Can meta-data tell us more about healthcare?

Who knows what’s going on in healthcare? Who knows what conditions and disorders are causing people problems? Who knows what’s happening in medical tourism?
Google! Google is a treasure chest of information about how people are behaving and what issues are concerning them. Google logs the online activity and search behaviour of hundreds of millions of users. It knows what you and I do on the web everyday. It knows where we are, most of the time. And from the data that Google collects, it can draw conclusions. And so can you.
A recent example of this in the healthcare sector is Google Flu Trends Google has realised that certain search terms are good indicators of flu activity. Google Flu Trends uses aggregated Google search data to estimate flu activity in a US state up to two weeks faster than the federal centres for disease control and prevention.
Outside of healthcare, a UK web intelligence company was able to predict the winner of a TV talent show, based on the online activities of people who were watching the show and researching the contestants online.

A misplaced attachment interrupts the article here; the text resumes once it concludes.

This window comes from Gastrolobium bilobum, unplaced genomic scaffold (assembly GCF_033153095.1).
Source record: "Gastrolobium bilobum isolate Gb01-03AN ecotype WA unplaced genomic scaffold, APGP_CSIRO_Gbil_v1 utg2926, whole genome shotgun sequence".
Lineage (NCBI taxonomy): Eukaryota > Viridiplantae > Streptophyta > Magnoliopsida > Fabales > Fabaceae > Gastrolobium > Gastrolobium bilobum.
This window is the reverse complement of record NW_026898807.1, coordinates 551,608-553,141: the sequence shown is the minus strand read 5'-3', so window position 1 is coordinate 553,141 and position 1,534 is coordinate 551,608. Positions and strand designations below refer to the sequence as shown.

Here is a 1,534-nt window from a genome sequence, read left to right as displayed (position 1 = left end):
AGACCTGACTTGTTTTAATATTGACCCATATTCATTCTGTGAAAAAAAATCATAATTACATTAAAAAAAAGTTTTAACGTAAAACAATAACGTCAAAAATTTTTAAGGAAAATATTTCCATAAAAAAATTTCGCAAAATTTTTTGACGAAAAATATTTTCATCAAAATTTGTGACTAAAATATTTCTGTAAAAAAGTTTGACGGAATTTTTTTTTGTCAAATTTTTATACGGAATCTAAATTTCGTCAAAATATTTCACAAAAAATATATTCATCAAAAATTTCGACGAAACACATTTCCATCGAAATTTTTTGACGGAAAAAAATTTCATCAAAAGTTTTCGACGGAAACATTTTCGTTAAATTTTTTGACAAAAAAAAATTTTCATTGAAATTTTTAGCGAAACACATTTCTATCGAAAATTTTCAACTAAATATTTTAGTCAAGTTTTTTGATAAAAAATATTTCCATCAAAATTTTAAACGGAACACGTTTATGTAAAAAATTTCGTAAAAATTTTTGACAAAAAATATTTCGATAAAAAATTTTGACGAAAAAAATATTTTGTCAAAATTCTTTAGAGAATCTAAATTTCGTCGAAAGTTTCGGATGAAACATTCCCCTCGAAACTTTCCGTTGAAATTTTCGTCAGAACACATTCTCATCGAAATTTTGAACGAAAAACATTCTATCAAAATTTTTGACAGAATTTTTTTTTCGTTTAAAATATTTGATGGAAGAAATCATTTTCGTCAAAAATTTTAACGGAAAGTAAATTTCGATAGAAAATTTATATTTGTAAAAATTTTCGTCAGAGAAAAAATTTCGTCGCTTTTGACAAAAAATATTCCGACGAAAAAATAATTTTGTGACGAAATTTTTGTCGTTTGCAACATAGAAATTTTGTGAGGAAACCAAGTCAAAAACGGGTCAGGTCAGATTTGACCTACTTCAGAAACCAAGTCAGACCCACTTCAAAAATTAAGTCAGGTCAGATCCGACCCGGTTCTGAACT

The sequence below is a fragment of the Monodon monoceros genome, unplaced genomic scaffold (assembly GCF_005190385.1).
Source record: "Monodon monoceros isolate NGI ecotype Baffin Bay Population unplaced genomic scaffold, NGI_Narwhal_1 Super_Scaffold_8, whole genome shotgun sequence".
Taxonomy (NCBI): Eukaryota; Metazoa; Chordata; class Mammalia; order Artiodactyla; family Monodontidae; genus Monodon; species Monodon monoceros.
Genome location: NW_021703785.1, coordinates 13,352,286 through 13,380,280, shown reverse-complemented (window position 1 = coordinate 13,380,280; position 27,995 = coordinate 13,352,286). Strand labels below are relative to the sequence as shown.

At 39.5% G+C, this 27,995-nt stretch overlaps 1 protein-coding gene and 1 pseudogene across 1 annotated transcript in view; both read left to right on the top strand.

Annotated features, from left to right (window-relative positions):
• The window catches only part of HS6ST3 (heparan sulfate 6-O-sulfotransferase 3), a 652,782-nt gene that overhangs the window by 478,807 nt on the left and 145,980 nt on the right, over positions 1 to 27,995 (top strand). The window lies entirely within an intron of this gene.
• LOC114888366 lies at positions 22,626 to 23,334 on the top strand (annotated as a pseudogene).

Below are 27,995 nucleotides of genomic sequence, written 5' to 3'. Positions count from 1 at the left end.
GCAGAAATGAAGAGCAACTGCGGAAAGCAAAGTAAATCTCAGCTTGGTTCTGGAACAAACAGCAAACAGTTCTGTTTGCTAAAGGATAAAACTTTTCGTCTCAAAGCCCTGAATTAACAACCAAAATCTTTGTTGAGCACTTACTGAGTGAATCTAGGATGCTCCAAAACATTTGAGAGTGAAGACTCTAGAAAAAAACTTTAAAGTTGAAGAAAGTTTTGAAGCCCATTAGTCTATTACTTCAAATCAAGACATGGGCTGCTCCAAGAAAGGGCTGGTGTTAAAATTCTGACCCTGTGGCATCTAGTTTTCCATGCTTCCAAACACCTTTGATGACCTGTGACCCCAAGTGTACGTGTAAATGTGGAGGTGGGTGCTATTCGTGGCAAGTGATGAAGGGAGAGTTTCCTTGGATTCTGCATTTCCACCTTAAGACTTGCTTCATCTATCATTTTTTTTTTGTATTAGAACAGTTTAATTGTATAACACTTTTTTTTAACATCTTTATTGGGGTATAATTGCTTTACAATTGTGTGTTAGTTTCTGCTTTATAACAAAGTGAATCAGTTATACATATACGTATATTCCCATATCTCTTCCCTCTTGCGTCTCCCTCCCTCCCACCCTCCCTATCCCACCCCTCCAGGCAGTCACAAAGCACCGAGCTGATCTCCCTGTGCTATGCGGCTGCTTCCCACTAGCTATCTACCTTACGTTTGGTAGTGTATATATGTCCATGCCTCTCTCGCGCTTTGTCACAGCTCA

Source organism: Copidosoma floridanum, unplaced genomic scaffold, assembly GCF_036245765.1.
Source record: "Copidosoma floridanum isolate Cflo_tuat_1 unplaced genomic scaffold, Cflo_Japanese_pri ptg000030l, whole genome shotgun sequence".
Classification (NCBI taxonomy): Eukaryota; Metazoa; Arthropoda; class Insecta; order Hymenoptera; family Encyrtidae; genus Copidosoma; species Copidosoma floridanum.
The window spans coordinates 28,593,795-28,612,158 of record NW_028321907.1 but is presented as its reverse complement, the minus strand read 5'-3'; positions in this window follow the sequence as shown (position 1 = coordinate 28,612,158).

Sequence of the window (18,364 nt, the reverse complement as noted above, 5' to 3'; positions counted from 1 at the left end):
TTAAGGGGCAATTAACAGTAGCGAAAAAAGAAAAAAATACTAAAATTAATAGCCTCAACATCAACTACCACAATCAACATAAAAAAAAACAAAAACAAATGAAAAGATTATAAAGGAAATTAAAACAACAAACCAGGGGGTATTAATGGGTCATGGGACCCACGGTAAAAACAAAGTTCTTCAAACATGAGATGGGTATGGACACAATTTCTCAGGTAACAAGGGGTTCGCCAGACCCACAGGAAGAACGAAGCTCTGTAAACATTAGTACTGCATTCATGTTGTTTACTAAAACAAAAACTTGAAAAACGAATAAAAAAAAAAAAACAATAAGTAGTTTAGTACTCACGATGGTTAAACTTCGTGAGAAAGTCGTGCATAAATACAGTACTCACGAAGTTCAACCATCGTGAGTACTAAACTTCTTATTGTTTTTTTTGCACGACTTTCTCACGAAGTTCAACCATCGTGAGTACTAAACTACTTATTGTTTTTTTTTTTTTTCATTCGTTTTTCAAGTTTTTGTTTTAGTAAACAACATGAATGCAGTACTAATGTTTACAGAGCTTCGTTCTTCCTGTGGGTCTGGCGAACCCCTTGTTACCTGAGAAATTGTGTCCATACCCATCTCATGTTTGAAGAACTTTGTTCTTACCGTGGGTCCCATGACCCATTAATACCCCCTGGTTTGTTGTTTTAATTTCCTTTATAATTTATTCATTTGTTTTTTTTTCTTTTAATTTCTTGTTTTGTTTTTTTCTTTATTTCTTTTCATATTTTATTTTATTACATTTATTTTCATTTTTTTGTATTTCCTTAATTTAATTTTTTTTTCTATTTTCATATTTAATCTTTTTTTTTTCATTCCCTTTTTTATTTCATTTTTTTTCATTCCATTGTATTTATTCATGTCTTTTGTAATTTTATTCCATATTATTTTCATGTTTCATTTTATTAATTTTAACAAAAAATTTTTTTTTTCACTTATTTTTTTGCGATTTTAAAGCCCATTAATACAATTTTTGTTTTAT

So what does Google know about medical tourism….? Probably quite a lot more than most people in the business.
Let’s take a simple example. Suppose I want to know which are the most popular countries for cosmetic surgery for UK patients who travel for treatment.
I can analyse the search activity of UK internet users by looking at the relative number of searches for cosmetic surgery and plastic surgery which also incorporate location or country names. I then combine all of this data to create a search volume of country related cosmetic surgery related phrases. For each country, I can then calculate a share of the total volume of searches. And we get the table on the right.
Interesting stuff…. Now, it doesn’t tell me which countries people are actually going to (in the same way that Google Flu Trends doesn’t actually tell you that people have flu), but I’m willing to bet that it’s not a bad indicator. And it’s probably a far better indicator than the top of the head data that many “experts” toss around.
So, if your job is about marketing medical tourism, you need to consult the new medical tourism guru – Google Inc.

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As Editor in Chief of International Medical Travel Journal (IMTJ) and a Healthcare Consultant for LaingBuisson, Keith Pollard is one of Europe’s leading experts on private healthcare, medical tourism and cross border healthcare, providing consultancy and research services, and attending and contributing to major conferences across the world on the subject. He has been involved in private healthcare, medical travel and cross border healthcare since the 1990s. His career has embraced the management of private hospitals in the UK, research and feasibility studies for healthcare ventures, the marketing and business development aspects of healthcare and medical travel and publishing, research and consultancy on cross border healthcare.